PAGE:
Don't look now, but a major California sacred cow may be headed for the slaughterhouse.
The U.S. Supreme Court will hear arguments today in a case challenging the constitutionality of Proposition 13. Specifically, it will decide whether to overturn the provision that taxes pre-1978 property owners much less than people who bought later.
Nordlinger vs. Hahn, the case at hand, has a lot of people frantic. If Proposition 13 is struck down, it could throw California local government finances into disarray, cut property values and spark a huge political struggle over what to do next. Business fears that any shifting of the tax burden will be in its direction.
Drowned by the deafening sound of nail-biting are a couple of important concepts: Only one part of Proposition 13 is at stake, and that part is probably going to change sooner or later anyway. Other court rulings, an increasingly desperate revenue squeeze and declining numbers of pre-1978 homeowners make change inevitable. The only question is how.
Fortunately, there's a way to eliminate the unfairest part of California's famous tax-cutting law--the part that Nordlinger challenges--without "taxing people out of their homes" or sacrificing the funding California needs to invest in its future. It's also just the thing should the Supreme Court find in favor of Nordlinger.
(Adopted in 1978, Proposition 13 limits California property taxes to 1% of purchase price, with no change until sale save for a 2% annual increase for inflation. But for those who bought before Proposition 13, property taxes were rolled back to 1975 levels.)
If the Supreme Court does overturn the relevant provision of Proposition 13, California would have a problem to solve. Pre-1978 business properties, which never should have been included in the rollback, probably would have to be reassessed at something resembling market value, perhaps with a phase-in period to ease the burden.
The question of single-family homes is tougher, but this political dynamite can be defused with a little financial creativity. All we have to do is levy the standard 1% California property tax on approximate market values across the board--except nobody has to pay any increase until he sells his home.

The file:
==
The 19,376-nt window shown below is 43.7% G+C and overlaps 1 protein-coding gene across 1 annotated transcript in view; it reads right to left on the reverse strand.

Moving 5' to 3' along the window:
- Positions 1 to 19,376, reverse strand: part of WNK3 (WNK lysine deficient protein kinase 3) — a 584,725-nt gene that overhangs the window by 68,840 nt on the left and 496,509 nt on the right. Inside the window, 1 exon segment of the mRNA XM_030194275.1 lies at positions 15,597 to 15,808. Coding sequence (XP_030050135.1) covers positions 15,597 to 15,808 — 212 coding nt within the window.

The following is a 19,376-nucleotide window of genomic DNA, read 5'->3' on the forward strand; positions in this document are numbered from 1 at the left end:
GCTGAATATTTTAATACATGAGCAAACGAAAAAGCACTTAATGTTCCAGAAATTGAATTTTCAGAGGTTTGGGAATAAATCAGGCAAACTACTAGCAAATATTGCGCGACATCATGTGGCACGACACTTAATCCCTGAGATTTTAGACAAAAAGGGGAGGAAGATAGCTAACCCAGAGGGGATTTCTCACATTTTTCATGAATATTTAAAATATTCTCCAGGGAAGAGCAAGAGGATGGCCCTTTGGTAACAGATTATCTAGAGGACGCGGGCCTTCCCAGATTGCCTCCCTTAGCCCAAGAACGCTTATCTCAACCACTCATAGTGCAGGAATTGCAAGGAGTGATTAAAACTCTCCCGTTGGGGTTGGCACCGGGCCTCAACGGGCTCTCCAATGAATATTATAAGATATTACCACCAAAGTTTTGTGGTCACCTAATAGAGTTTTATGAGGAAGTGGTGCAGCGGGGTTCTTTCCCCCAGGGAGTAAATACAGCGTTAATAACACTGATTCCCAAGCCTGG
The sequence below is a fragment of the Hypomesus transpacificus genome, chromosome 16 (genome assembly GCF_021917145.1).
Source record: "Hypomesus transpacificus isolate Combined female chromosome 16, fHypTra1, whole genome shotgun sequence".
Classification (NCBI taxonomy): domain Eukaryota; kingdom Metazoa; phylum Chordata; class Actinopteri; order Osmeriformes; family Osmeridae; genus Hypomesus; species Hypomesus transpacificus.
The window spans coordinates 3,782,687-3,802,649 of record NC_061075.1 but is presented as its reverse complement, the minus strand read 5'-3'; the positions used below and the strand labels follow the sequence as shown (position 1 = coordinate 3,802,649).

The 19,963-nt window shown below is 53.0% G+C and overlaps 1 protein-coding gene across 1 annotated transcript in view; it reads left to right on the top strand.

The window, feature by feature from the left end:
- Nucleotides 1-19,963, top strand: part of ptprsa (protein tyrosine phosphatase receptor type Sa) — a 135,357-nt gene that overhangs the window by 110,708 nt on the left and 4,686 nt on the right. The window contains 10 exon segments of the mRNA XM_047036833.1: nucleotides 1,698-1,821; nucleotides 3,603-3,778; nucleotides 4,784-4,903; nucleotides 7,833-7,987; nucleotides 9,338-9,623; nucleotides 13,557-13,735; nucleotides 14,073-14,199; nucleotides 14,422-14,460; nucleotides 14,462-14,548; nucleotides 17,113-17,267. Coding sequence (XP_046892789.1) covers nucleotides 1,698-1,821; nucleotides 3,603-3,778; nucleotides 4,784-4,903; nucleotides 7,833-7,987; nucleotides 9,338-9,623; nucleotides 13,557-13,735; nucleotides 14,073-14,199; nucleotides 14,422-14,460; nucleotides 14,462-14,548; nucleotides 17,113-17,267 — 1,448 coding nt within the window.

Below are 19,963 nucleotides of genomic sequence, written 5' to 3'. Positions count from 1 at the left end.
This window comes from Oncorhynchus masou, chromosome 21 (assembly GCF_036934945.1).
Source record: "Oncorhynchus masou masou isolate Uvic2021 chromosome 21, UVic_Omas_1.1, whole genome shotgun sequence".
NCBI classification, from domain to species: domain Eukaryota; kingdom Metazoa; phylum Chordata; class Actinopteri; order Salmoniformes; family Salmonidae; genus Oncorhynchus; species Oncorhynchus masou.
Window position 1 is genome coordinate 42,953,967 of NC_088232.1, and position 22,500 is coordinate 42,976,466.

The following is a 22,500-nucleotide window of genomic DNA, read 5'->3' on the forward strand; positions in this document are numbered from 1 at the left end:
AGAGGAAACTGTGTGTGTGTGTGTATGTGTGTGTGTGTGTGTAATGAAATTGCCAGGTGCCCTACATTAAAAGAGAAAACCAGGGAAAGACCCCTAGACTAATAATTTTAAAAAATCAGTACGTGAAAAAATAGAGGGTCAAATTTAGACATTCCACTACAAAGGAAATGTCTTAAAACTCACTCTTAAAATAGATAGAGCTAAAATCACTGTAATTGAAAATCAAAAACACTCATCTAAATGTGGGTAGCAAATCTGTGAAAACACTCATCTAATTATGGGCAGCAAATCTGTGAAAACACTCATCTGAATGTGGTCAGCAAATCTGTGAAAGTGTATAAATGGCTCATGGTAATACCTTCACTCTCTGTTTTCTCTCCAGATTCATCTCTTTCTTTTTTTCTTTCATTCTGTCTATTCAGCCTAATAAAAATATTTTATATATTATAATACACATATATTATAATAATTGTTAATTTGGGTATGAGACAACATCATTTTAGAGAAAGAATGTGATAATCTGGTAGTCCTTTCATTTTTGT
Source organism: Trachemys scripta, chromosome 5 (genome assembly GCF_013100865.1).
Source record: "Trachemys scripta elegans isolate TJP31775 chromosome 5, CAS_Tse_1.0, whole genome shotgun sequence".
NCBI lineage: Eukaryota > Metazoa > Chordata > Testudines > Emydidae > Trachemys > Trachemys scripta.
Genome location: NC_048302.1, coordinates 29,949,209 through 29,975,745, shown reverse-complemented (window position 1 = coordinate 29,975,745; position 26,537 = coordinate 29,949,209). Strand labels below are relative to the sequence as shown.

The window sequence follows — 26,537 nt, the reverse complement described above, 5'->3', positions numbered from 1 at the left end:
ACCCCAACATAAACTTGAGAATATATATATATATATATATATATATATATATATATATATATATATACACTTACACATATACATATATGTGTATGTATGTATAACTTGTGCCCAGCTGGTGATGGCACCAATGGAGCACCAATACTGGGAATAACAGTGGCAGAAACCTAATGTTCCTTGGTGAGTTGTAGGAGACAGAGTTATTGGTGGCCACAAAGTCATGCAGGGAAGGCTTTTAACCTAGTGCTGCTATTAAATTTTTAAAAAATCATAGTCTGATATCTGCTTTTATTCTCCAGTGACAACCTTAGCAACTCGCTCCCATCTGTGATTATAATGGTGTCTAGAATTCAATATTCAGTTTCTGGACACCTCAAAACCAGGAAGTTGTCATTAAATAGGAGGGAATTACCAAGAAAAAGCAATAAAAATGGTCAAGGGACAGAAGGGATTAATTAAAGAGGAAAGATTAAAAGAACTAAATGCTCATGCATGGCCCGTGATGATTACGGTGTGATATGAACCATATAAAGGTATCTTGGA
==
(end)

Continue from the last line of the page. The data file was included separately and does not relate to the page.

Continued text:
This is no mere transfer tax. Instead, it's an annually occurring but indefinitely deferred property tax obligation, safely secured by residential real estate and collectible from the seller when the home changes hands. Unfortunately, that can take years; meanwhile it doesn't bring in money for roads, schools, etc.
It can if we liquidate it, though, and that's the key. Government need only pack up the deferred tax obligations of millions of California homeowners and take them to market. Sell them to the highest bidder, and suddenly we're flush.
The securities markets should have no problem with this. California itself routinely issues short-term Tax Revenue Anticipation Notes to collect now on tax money the market is sure will come in later.
The same can be done for property taxes. All it would take is a little fancy actuarial footwork to estimate when people would be likely to sell their homes. A sale, remember, would redeem an individual obligation.
By bundling these securities and maybe dividing them into short-term and long-term groupings, or tranches, as is done with other bonds, a lot of the uncertainty could be ironed out. Money from the collective liquidation of millions of individual tax obligations could be used to service and eventually retire the debt in an orderly fashion.
A homeowner, meanwhile, would continue to enjoy fixed property taxes. Year after year, he or she would keep paying the same old 1% tax on the purchase price. But somewhere in a computer in Sacramento, that house would be tagged with a new market value annually--and tagged as well with a deferred tax obligation equal to 1% of the difference between that and the purchase price, plus some modest rate of interest.
(We might let frugal property owners pay the obligation annually; it is deductible from their income taxes, after all.)
When the house is sold, the tax collector is first in line, but the levy would come out of the likely appreciation, which wouldn't hurt as much. Home prices might be dampened a little, but that's supposedly what everybody wants.
Why bother with all this? Because Proposition 13 can't stand unchanged. Oh, it may survive Stephanie Nordlinger, the Baldwin Hills attorney who is suing Los Angeles County Tax Assessor Kenneth Hahn because her property taxes are unfair.